The readers of the New York Times have more power now. They have more power because they have more choices. And because the internet, where most of the reading happens, is inherently two-way. Also because Times journalists are now exposed to opinion and reaction on social media. And especially because readers are paying more of the costs. Their direct payments are keeping the Times afloat. This will be increasingly so in the future, as the advertising business gets absorbed by the tech industry. The Times depends on its readers’ support more than it ever has.
An implementation that reacts to variations in the manner advised by Postel sets up a feedback cycle:
Want to be a person? Remember: Managers tell employees what to do and make sure they do it.
With people, they have conversations about things that matter to them.
“If you board the wrong train, its no use running along the corridor in the other direction,” said famed World War II German resistance fighter Dietrich Bonhoeffer. We in IT boarded the wrong train a long time ago. Its the “standard model” of information technology organizations — the familiar litany that says CIOs should run IT as a business , meeting the requirements of its internal customers. This refrain has been endorsed by our holy trinity, too: analyst firms, most consultancies, and ITIL.
“I think he who knows the data wins and that transcends MDM and is true for data warehousing, CRM [customer relationship management], business intelligence and other programs,” Dyché says. “We have a major Japanese car company as a client that is embracing MDM. The data warehouse people have been jockeying and everyone wants to pad their resume and own the hub. The one smart guy said, ‘you guys can all own the platforms and technology and I’ll be the data steward.’ Guess who the star of the show is now? It’s the guy who owns the information and manages the data back to the context of its usage. He’s the one with a direct line of communication back to the data governance council. He made the right choice.”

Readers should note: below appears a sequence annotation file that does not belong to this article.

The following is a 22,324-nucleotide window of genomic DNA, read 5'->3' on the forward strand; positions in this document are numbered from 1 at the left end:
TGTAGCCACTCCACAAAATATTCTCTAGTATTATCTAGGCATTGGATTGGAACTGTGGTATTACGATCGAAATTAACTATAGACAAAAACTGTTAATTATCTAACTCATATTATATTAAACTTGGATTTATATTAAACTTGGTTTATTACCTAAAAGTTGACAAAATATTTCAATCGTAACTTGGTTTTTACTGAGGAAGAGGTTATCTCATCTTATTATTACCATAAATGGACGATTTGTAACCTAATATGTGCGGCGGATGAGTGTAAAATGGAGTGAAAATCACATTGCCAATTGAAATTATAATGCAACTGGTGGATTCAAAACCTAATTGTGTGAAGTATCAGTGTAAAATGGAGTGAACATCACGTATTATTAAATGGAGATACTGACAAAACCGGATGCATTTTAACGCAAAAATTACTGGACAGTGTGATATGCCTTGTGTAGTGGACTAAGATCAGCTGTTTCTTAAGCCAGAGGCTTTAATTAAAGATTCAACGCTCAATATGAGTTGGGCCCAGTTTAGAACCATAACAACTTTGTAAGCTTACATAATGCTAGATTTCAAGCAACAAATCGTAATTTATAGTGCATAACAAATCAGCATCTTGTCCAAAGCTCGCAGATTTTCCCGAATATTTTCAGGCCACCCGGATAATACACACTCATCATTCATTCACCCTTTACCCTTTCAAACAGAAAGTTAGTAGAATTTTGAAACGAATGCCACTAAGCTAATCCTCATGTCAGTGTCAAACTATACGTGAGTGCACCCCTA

Small IT is beautiful. Paradoxically, as you increase spending on IT, the services provided become more and more disconnected from the company goals and objectives. Large initiatives almost always fail completely or do not deliver what was promised. Expensive, leading-edge technologies (and the expensive, leading-edge personnel that push them) rarely deliver commensurate value to the organization. The processes of IT become an end in themselves rather than an enabler of a leaner, more responsive business.
In his February 2005 DM Review article, William Laurent writes:
Under a stewardship program, everybody shares responsibility and accountability for data excellence; information belongs to everybody, and like other (more empirical) corporate resources, it must be scrupulously managed and cared for. The stewards do not own the data; they define and bestow ownership and accountability accordingly, as they train, guide and mentor others in data quality best practices, rewarding compliance and adherence to quality specifications. Everybody that touches data throughout the organization must understand their role in data quality and be able to provide a feedback loop that will help stop bad data habits from propagating throughout the business.
The word strategic is used so freely these days that it’s at risk of losing all meaning. People attach the S-word to their pet project hoping it will help gain others’ approval. “Ooh … ahh … wow … it’s strategic!” people are supposed to say. “Yes, let’s do it without any further justification!”
With such overuse, the word has come to mean little more than “nice”—a bland superlative. He’s a nice guy. This project is strategic. Yawn. This is a serious problem, because it’s imperative that IT and business leaders know what truly is strategic in order to focus scarce resources on really important, high-payoff initiatives
It was really an eye opener for me to have a client describe “chargeback” as his toughest business intelligence (BI) problem. While at first tempted to dismiss the statement as an outlier, further consideration showed this firm’s situation to be common, very common.
Where do you think most executives sit in this pyramid? They are most often non-technical users. Even if by chance, they are more technical, in most cases, they don’t have the time to spend using a tool. They just want information, too.
I should add my pyramid to this – the inverse – which shows who gets the information fed to them, and where the disconnects are.